Google helpful, quick reference guide for genealogists

By Barry Ewell

For the Deseret News

Published: Saturday, Aug. 10 2013 5:00 a.m. MDT

There are a variety of search techniques that can benefit family history researchers.

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If you want a quick reference for conducting a specific type of Internet search, the following list provides the most common searches to use as a genealogist:

Search Google for ancestral villages. Be as specific as possible about location. Be sure to try Google for the country as well — for example, google.ca for Canada and google.sk for Slovakia. See Google Language Tools or Google Translate, which is an application that will let users translate between different languages. Simply type in your text in any language and then hit the "Translate" button. Google Language Tools offers translation services between 149 different languages.

Search Google Books. Looking for a book? Try searching Google Books at books.google.com. This amazing resource contains thousands of entire digitized books that are in the public domain and selected pages of many books that are still under copyright.

Search in lower case. Google doesn't care, but some search engines are case-sensitive: The search terms "ed james" gives results such as the following:

Edjames

Ed James

. Ed JAMES . ED JAMES

eD jAmEs

Don't sweat the punctuation. Google mostly ignores punctuation (commas, semicolons, periods and hyphens). Your search for "tampa, florida" (with the comma) and your search for "tampa florida" (without the coma) produce the same results. One exception: Google includes punctuation when searching for an exact phrase using quotation marks.

View "cached" images of pages no longer available. Have you ever received an "Error 404 — This Page Not Found" message? Click the "Back" button to return to Google's search results list. Then click on the unavailable item's cached link to view Google's archived snapshot of the page. Then copy and paste any useful content to a file on your computer.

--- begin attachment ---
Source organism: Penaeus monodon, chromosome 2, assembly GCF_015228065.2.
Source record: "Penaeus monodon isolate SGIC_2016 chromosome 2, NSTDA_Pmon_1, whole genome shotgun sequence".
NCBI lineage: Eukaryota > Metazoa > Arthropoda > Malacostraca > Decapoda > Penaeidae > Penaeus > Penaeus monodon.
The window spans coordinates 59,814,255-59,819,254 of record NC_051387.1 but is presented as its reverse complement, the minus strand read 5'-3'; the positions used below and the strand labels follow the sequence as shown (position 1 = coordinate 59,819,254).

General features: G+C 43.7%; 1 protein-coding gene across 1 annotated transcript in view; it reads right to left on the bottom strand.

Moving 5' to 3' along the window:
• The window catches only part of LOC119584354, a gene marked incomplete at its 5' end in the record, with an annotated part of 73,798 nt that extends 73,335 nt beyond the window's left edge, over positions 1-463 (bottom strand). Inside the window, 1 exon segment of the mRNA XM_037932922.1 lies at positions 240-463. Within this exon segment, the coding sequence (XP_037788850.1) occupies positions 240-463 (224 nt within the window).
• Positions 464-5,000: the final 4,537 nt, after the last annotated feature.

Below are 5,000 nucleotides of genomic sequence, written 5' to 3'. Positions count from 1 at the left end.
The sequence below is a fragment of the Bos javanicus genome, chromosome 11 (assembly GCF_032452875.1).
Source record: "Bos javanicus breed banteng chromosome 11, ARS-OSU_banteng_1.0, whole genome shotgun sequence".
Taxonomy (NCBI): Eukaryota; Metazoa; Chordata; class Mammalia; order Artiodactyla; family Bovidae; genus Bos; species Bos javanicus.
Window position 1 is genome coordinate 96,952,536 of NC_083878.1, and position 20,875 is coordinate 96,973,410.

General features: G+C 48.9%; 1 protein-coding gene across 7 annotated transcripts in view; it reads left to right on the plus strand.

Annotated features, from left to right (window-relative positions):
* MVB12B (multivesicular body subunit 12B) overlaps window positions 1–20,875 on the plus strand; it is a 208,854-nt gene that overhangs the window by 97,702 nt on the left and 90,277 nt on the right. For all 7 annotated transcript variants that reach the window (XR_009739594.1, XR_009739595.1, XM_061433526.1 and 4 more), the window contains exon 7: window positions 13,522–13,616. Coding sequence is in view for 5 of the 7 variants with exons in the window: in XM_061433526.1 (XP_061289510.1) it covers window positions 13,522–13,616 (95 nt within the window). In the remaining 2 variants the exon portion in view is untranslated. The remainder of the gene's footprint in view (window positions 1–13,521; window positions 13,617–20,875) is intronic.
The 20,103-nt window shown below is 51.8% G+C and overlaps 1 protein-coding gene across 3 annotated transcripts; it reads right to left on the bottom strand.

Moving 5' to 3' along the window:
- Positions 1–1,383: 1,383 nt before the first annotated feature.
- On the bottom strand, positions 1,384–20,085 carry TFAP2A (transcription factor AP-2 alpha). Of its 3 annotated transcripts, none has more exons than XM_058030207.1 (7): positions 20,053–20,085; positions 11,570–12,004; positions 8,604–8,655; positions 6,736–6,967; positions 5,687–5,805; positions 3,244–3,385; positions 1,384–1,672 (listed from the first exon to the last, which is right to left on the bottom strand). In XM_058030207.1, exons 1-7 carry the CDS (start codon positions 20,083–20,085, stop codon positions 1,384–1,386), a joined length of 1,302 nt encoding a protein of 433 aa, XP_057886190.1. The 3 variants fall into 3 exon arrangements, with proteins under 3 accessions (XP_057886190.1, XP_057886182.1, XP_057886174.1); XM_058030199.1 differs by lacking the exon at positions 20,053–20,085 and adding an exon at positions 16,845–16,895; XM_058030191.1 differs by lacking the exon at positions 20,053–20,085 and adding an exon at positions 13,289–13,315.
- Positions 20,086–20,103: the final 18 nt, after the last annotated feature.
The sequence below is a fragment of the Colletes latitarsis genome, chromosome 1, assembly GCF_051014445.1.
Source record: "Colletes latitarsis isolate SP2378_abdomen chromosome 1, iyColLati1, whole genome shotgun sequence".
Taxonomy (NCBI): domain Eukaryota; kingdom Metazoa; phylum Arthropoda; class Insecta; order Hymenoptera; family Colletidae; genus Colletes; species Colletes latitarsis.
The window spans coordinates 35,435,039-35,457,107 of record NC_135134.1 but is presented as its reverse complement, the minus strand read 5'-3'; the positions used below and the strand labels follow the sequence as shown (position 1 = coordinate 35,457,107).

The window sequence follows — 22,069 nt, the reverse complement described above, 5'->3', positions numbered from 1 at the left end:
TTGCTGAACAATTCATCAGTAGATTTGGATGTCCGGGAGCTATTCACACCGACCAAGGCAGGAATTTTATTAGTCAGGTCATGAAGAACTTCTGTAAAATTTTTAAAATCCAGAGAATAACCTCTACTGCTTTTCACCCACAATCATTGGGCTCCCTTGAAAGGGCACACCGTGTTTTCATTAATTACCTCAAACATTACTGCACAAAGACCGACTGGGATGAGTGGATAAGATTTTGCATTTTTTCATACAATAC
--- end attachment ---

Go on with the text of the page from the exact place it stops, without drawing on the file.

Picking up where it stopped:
Quickly search whole web pages. Stop manually reading through long web pages trying to find where the surnames you are looking for are hiding. Use your Web browser's "Find" function — Crtl+f (Cmd+f for Mac users) — to efficiently search an entire page by jumping from occurrence to occurrence of the term you want to select. PDF documents also have a find feature, generally denoted with the binocular icon.

Search for genealogy surname websites. Google can provide a list of genealogy websites whose titles include your surname by using the "All in Title" phrase: allintitle.genealogy "Isaac Winston" finds sites with the word genealogy in the title (across the website's top band) and in which the name Isaac Winston appears on any page.

Quickly search entire websites. If a promising website lacks a search box on its home page, you don't have to manually search each page for ancestors. Google can look at all the pages of a website in a single search. For example, a search for "Maxcey Ewell site:rootsweb.com" will search RootsWeb.com for any page that references Maxcey Ewell. This kind of search only works for the visible Web.

Search phrases, not just words. Search for a phrase using quotation marks (" "). Quotation marks are used in searches to denote that you are looking for these words in a specific order. For example, if you are searching for "ebenezer jones," you will have results of pages containing the exact quoted phrase "ebenezer jones."

Search synonyms. Search synonyms using the tilde character (~). For example, ~ tombstone gets the same results as searching tombstone, gravestone, headstone, monument or marker.

Other helpful search terms for genealogy research include the following:

~ genealogy

~ index

~ biography

~ surname

Search for missing text strings. Searching for Payson ~ut produces results with any number of missing words, including the following:

    Payson, UT,

    Payson, Utah, UT

    Payson, UT Co., UT,

    Payson, Utah County, UT

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